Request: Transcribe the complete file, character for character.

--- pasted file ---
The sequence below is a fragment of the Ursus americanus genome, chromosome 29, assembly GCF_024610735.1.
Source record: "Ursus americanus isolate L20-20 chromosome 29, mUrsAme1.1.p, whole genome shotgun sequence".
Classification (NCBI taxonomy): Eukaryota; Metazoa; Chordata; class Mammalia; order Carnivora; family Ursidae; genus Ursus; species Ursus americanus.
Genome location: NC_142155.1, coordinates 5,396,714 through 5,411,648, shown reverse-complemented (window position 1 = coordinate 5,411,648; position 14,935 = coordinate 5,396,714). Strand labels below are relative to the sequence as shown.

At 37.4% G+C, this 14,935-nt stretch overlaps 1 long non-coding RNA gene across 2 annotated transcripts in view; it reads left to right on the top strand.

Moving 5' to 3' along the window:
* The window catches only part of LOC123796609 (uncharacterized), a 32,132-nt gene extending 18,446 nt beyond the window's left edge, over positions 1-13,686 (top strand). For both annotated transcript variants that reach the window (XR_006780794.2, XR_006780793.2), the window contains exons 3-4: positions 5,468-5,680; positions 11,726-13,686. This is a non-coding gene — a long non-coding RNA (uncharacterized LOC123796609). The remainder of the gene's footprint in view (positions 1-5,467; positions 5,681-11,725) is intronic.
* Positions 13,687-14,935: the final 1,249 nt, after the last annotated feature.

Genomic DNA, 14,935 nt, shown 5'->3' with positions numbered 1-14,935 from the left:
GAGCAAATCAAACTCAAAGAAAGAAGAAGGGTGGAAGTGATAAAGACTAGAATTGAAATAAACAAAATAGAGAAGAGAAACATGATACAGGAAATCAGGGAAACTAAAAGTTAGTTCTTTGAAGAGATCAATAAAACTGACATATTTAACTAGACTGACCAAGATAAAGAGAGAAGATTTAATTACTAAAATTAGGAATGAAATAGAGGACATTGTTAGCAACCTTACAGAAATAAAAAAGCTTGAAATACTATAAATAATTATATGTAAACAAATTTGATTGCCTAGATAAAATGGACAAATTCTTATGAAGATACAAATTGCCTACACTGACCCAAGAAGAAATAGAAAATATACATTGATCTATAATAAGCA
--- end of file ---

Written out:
The sequence below is a fragment of the Ursus americanus genome, chromosome 29, assembly GCF_024610735.1.
Source record: "Ursus americanus isolate L20-20 chromosome 29, mUrsAme1.1.p, whole genome shotgun sequence".
Classification (NCBI taxonomy): Eukaryota; Metazoa; Chordata; class Mammalia; order Carnivora; family Ursidae; genus Ursus; species Ursus americanus.
Genome location: NC_142155.1, coordinates 5,396,714 through 5,411,648, shown reverse-complemented (window position 1 = coordinate 5,411,648; position 14,935 = coordinate 5,396,714). Strand labels below are relative to the sequence as shown.

At 37.4% G+C, this 14,935-nt stretch overlaps 1 long non-coding RNA gene across 2 annotated transcripts in view; it reads left to right on the top strand.

Moving 5' to 3' along the window:
* The window catches only part of LOC123796609 (uncharacterized), a 32,132-nt gene extending 18,446 nt beyond the window's left edge, over positions 1-13,686 (top strand). For both annotated transcript variants that reach the window (XR_006780794.2, XR_006780793.2), the window contains exons 3-4: positions 5,468-5,680; positions 11,726-13,686. This is a non-coding gene — a long non-coding RNA (uncharacterized LOC123796609). The remainder of the gene's footprint in view (positions 1-5,467; positions 5,681-11,725) is intronic.
* Positions 13,687-14,935: the final 1,249 nt, after the last annotated feature.

Genomic DNA, 14,935 nt, shown 5'->3' with positions numbered 1-14,935 from the left:
GAGCAAATCAAACTCAAAGAAAGAAGAAGGGTGGAAGTGATAAAGACTAGAATTGAAATAAACAAAATAGAGAAGAGAAACATGATACAGGAAATCAGGGAAACTAAAAGTTAGTTCTTTGAAGAGATCAATAAAACTGACATATTTAACTAGACTGACCAAGATAAAGAGAGAAGATTTAATTACTAAAATTAGGAATGAAATAGAGGACATTGTTAGCAACCTTACAGAAATAAAAAAGCTTGAAATACTATAAATAATTATATGTAAACAAATTTGATTGCCTAGATAAAATGGACAAATTCTTATGAAGATACAAATTGCCTACACTGACCCAAGAAGAAATAGAAAATATACATTGATCTATAATAAGCA